Jane the Quene and this is evidence that we should accept her as a proper Queen, even if we don’t necessarily agree that she had the better title or right. That’s a debate for the constitutional experts. Jane was courageous in her well documented theological debate with Dr Freckingham who genuinely cared for her welfare. I don’t believe that she was anybody’s pawn, but she was not entirely comfortable with the circumstances of state that she found herself in.

    Even Mary after she took her rightful place as a true Tudor on the throne had quite a bit of sympathy for her young cousin and showed this by pardoning her parents and showing mercy to Jane. There is considerable evidence that Mary was very reluctant, even after their trial to execute Jane and Guildford Dudley. A number of theories have been put forward, including one for which little evidence exists, that Philip refused to marry her if she did not execute Jane. The Spanish did suggest that they would feel easier if Jane was converted or no longer a threat, but sources for this are problematic. The simple truth is that once Jane and her husband were condemned, not by Mary, but by their peers, in a trial, their exit strategy was limited. Mary could pardon them, commute their sentences or execute them. Evidence suggests that Mary was considering a pardon as they were given more freedom inside the Tower. It was recently highlighted in Nicola Tallis book that it was thought afterwards that Jane died more for her father’s sins than her own. There is some truth in this as Jane and Dudley were only executed after her father stupidly went off with the Wyatt Rebellion which aimed to kill Mary and put Elizabeth or possibly Jane on the throne instead. Jane was now seen as a clear and present danger and Mary advised on all sides to execute her. Even then she thought that she could save Jane and asked her to think about being a Catholic in return for a pardon. Freckingham was genuinely concerned about her, but Jane was convinced of her truth and would not agree. She did allow him to be there at the end to pray for her. Mary had no choice: she had pardoned this group of rebels and traitors once, she could not save her cousin, and reluctantly signed her death warrant. It was a tragic, but probably unavoidable end to a promising life. Jane did not die as a Protestant martyr, but she did die with her brand of faith and integrity intact.

    RIP Jane and Guildford Dudley. YNWA

  5. Lee says:

    Just a quick question did Jane not see the dead body of her husband ‘being brought back into the tower for burial’ as stated in eye witness accounts. So we at least know that Guilford Dudley is buried somewhere in the tower. If he is why would they need special permission for Jane?

  6. Lee says:

    I was recently at the chapel within the tower and was listening to the yeoman of the guard report that ‘Jane’s body had been discovered next to the remains of her husband’ which frustrated me a little having read the book on the restoration of the chapel which clearly states that neither Jane nor Guilford’s remains where discovered in the place where they were thought to be buried. Stating that their youth or the use of quicklime within the grave may have resulted in the faster disintegration of their remains.

    What also puzzles me a little was that the identification of the skeleton remains found where made on pure speculation from the accounts written in the book and if done today though I doubt this would ever happen, would they have come up with the same conclusions using modern scientific technology?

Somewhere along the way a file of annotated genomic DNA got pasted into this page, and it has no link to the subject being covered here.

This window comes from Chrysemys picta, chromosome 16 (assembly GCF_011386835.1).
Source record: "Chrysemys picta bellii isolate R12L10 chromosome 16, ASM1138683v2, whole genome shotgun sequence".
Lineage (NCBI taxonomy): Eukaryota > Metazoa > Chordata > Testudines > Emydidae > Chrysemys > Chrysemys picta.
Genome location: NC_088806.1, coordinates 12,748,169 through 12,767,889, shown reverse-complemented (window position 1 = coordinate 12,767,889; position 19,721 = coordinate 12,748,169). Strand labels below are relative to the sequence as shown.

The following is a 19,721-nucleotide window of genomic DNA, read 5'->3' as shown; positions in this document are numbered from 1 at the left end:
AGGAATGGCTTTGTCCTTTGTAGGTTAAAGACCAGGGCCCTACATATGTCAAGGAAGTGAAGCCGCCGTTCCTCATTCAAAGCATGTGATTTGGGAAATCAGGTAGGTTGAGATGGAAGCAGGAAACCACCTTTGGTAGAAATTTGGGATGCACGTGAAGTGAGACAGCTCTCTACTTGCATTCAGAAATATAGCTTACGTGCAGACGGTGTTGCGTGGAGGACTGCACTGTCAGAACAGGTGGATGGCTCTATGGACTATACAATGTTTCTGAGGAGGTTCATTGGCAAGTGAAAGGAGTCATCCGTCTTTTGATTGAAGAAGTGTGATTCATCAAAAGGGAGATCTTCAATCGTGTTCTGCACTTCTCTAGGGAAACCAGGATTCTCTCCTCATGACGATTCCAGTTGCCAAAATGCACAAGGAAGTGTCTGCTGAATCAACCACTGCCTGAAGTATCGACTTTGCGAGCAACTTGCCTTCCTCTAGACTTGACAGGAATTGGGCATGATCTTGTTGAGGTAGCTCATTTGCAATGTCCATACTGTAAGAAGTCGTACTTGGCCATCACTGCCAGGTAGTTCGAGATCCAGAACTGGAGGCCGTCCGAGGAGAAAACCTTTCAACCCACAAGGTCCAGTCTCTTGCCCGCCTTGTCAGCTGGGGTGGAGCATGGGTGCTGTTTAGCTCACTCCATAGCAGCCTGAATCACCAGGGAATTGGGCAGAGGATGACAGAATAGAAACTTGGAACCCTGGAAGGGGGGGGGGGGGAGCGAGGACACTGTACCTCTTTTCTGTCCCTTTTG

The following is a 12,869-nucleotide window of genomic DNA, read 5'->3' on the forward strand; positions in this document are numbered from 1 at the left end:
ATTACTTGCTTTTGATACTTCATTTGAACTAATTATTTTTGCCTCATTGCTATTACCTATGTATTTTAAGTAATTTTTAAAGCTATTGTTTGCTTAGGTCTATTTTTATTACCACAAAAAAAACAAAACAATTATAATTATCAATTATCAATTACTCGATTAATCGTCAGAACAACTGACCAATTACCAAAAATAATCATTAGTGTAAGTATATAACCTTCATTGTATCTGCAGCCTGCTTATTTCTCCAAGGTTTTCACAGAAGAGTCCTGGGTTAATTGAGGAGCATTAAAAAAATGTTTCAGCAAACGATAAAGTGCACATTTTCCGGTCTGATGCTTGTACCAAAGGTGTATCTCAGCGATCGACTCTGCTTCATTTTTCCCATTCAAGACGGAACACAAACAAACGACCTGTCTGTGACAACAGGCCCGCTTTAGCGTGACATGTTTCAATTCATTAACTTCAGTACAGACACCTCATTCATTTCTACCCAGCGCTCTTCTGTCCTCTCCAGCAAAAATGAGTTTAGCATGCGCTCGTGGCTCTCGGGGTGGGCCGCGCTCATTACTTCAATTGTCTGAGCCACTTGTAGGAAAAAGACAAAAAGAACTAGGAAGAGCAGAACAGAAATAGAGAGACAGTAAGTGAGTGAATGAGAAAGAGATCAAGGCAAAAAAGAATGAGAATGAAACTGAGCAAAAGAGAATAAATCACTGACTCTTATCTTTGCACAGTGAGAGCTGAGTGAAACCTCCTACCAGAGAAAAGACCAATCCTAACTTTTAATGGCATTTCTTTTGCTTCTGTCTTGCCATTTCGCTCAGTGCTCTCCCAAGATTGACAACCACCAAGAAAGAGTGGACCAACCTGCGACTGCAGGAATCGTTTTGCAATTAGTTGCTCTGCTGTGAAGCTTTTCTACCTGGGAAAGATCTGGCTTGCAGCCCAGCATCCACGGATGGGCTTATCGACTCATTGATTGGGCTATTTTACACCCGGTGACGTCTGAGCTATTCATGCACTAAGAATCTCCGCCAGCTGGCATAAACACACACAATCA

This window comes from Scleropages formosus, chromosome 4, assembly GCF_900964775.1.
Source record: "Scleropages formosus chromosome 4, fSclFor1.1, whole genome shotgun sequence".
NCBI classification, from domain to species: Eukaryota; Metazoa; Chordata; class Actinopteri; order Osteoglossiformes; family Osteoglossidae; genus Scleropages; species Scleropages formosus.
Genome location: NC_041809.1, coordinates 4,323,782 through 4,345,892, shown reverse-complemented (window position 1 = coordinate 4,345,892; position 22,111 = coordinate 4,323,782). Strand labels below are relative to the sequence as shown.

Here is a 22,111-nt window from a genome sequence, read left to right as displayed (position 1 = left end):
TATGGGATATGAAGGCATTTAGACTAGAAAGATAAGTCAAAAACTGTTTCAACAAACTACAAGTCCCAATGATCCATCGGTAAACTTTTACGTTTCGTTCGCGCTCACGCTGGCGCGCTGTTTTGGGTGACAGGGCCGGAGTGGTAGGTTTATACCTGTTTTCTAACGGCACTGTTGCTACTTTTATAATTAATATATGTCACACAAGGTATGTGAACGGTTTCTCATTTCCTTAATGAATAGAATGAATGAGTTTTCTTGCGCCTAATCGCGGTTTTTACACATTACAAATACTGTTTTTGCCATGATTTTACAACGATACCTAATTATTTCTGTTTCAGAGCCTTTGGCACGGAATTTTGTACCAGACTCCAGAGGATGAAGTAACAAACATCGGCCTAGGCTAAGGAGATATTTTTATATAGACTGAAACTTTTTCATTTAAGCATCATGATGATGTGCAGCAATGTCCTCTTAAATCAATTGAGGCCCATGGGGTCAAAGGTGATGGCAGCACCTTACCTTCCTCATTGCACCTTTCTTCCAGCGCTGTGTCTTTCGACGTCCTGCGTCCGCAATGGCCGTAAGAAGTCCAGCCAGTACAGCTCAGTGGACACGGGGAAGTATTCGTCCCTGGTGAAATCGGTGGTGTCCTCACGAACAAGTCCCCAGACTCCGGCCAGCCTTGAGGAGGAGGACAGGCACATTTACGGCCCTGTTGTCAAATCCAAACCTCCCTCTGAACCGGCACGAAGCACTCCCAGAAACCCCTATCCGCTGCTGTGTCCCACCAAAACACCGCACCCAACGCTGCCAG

I suppose one of the sad things about Jane Grey is that her life remains such a puzzle and that the written facts of her birth, appearance and burial are no longer there or haven’t serviced as yet.

    1. Banditqueen says:

      Lee, I don’t know about Jane and her husband, but the ladies buried with and near Anne Boleyn may well have been confused. Although remains were identified as those of Anne Boleyn, and reburied as Anne, others identified as closely as possible for the time, based on age and body size, etc, it is entirely possible that some were mixed up. Lady Margaret Pole was identified because of her age, but two younger ladies were there. One was identified as Queen Katherine Howard due to to remains being thought to be of a very young woman, but Jane Grey was only a year or two younger, or even the same age. Without forensic modern techniques it would be impossible to confirm who is whom. I always thought the report identified one lady as Lady Jane Rochford, next to Queen Anne. However, the remains of Jane and Dudley appear now to be something of a mystery. Of course they were buried 500 years ago and the church has probably had work done since, with natural level changes to the floor, bodies can and do shift underneath the ground for a number of environmental reasons. If bodies are not in proper coffins, or the coffins are damaged, burials can and do get confused. Jane Grey and Dudley were there originally, although sometimes burials of the executed were put in the churchyard. However, there have been removals over the years…Philip Howard, Earl of Arundel was buried there in the 1570s, but when he became Saint Philip Howard he was moved to Arundel Cathedral. Rumours and stories have gone down the years of unofficial removal to other churches, although these have never been verified. Saint Thomas More was moved in 1935 to a special chapel and tomb. His head was claimed by his daughter and now lies in a family grave. It would not surprise me if the odd bit of martyr or executed hero or shero have vanished over the years. I would not like the floor to be disturbed as it is beautiful and Anne’s remains are now at peace, but there must be some record of what happened to Jane Grey or her husband. A new Jane Grey mystery.

Please note: Comment moderation is currently enabled so there will be a delay between when you post your comment and when it shows up.

Leave a Reply

Your email address will not be published. Required fields are marked *